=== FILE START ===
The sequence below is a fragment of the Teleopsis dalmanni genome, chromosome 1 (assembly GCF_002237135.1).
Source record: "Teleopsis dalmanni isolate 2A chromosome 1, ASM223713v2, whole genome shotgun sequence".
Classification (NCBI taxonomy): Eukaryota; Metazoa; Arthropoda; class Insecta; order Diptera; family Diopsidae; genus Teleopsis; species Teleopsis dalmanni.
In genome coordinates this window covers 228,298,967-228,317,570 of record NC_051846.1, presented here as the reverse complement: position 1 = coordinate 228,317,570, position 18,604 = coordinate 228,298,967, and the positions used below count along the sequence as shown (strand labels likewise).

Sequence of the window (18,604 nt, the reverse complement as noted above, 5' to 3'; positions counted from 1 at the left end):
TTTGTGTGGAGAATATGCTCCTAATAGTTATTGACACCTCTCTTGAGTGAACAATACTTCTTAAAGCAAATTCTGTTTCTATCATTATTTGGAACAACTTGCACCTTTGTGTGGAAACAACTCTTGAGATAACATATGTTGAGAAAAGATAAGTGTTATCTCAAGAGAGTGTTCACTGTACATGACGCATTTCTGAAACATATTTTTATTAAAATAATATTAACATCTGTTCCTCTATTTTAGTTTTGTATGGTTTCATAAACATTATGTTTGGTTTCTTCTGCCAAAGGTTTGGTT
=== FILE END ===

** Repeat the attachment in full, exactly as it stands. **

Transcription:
The sequence below is a fragment of the Teleopsis dalmanni genome, chromosome 1 (assembly GCF_002237135.1).
Source record: "Teleopsis dalmanni isolate 2A chromosome 1, ASM223713v2, whole genome shotgun sequence".
Classification (NCBI taxonomy): Eukaryota; Metazoa; Arthropoda; class Insecta; order Diptera; family Diopsidae; genus Teleopsis; species Teleopsis dalmanni.
In genome coordinates this window covers 228,298,967-228,317,570 of record NC_051846.1, presented here as the reverse complement: position 1 = coordinate 228,317,570, position 18,604 = coordinate 228,298,967, and the positions used below count along the sequence as shown (strand labels likewise).

Sequence of the window (18,604 nt, the reverse complement as noted above, 5' to 3'; positions counted from 1 at the left end):
TTTGTGTGGAGAATATGCTCCTAATAGTTATTGACACCTCTCTTGAGTGAACAATACTTCTTAAAGCAAATTCTGTTTCTATCATTATTTGGAACAACTTGCACCTTTGTGTGGAAACAACTCTTGAGATAACATATGTTGAGAAAAGATAAGTGTTATCTCAAGAGAGTGTTCACTGTACATGACGCATTTCTGAAACATATTTTTATTAAAATAATATTAACATCTGTTCCTCTATTTTAGTTTTGTATGGTTTCATAAACATTATGTTTGGTTTCTTCTGCCAAAGGTTTGGTT